Discussion relating to the past and present operations of the NYC Subway, PATH, and Staten Island Railway (SIRT).

Moderator: GirlOnTheTrain

  by Silverliner II
 
photobug56 wrote: Fri Oct 30, 2020 7:18 pm If the 1,2,3 connection is eliminated, then track one to the Lex #6 will be the only way out of there? Just wondering, with only 2 tracks across going forward, how will track '2' transfer to track 1 when it's time to switch trains out via the Lex?
To quote an answer to this part of your question from a few posts above....
checkthedoorlight wrote: Wed Oct 28, 2020 11:02 pm At the end of this project, track 3 will become a spur/storage track, while tracks 1 and 4 have the capacity for 6 car trains (will eventually be 6 car R188 units, may actually be 6 car single-unit R62A until CBTC is up and running). There will be new switches (not hand throws anymore) which will allow trains to move between 1 3 and 4 track at the Grand Central end.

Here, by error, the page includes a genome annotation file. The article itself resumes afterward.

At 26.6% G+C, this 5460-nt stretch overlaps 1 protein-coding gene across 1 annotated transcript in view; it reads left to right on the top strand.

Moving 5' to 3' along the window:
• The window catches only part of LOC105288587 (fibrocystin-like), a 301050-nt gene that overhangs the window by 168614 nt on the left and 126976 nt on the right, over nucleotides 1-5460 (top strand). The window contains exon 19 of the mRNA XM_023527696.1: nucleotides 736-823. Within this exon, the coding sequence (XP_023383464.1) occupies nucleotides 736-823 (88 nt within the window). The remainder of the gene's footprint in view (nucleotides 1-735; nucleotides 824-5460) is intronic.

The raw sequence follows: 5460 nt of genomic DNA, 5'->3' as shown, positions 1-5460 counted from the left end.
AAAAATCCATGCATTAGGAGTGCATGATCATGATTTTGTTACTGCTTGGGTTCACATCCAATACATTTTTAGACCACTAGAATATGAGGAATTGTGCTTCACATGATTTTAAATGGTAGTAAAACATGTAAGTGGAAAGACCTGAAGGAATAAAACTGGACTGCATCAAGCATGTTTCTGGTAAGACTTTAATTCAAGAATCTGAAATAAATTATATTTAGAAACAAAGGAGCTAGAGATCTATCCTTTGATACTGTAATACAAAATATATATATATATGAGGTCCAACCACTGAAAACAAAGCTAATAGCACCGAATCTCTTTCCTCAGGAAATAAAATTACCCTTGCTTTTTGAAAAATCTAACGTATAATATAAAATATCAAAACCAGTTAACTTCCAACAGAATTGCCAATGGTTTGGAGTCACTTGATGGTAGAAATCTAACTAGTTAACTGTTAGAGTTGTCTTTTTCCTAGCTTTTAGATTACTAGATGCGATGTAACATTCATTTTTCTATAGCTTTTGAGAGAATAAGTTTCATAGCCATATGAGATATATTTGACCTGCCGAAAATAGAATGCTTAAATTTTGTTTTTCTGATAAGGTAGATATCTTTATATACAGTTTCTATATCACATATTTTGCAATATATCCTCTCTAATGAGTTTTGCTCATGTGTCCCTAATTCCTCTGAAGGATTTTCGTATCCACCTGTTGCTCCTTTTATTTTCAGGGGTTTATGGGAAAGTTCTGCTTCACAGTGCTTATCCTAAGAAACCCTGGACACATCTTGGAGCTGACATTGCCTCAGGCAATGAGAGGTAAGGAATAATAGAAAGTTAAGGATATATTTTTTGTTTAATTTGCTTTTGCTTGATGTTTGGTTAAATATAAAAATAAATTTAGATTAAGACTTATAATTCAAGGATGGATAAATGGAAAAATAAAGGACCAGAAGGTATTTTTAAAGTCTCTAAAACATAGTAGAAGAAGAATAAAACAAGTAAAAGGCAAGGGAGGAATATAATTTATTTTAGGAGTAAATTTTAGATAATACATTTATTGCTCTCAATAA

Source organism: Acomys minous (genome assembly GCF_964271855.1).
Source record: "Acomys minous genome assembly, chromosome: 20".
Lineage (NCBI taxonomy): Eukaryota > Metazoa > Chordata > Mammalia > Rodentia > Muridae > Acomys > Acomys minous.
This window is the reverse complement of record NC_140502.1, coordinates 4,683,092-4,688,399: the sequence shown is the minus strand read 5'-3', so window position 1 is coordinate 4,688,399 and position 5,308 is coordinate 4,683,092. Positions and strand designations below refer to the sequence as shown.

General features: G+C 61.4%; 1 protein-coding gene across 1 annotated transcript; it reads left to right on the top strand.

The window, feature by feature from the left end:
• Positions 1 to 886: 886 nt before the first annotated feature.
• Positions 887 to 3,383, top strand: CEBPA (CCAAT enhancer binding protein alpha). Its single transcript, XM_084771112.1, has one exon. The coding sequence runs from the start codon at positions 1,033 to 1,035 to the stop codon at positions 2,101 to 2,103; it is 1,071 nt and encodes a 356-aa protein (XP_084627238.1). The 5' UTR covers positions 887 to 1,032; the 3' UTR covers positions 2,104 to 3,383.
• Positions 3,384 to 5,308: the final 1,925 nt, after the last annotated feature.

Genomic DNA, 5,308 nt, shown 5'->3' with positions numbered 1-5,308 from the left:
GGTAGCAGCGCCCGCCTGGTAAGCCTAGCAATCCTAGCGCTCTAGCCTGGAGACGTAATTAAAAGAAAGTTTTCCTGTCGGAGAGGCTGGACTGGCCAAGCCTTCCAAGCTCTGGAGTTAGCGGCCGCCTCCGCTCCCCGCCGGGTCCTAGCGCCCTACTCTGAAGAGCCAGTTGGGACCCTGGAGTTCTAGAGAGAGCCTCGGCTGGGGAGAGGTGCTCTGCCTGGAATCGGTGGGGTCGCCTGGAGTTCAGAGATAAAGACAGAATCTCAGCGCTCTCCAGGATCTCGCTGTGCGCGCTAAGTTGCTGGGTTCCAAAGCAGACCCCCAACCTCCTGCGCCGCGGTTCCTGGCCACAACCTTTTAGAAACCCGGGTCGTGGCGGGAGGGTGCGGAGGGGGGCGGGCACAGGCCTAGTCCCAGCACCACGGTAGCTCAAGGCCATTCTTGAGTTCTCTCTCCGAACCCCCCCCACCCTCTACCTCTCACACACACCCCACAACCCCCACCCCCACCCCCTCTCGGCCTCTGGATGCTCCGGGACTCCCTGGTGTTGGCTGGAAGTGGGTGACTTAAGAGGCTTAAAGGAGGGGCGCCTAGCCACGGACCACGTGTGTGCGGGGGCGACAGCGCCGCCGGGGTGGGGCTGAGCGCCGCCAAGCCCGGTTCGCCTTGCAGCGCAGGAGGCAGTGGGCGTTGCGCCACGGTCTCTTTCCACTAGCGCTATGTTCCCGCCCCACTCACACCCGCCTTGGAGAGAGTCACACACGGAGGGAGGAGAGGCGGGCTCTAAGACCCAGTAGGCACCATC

by STrRedWolf
 
Questions of clarification...

The track from the IRT 7th Ave (1/2/3) Track 4 to shuttle track 4 is being removed? Initial design from MTA was that the Times Square end was to be an island platform, which could still allow a move back to the 7th Ave line.

And to be sure, shuttle track 1 will still be connected via track 1S to the Lexington Ave/Park Ave line (4/5/6)?
  by Backshophoss
 
All tracks on the east end(Times SQ) get bumper blocks,all equipment swaps happen on the west end(GCT) Via Lex Ave line IRT
  by GirlOnTheTrain
 
STrRedWolf wrote: Mon Nov 02, 2020 7:21 am Questions of clarification...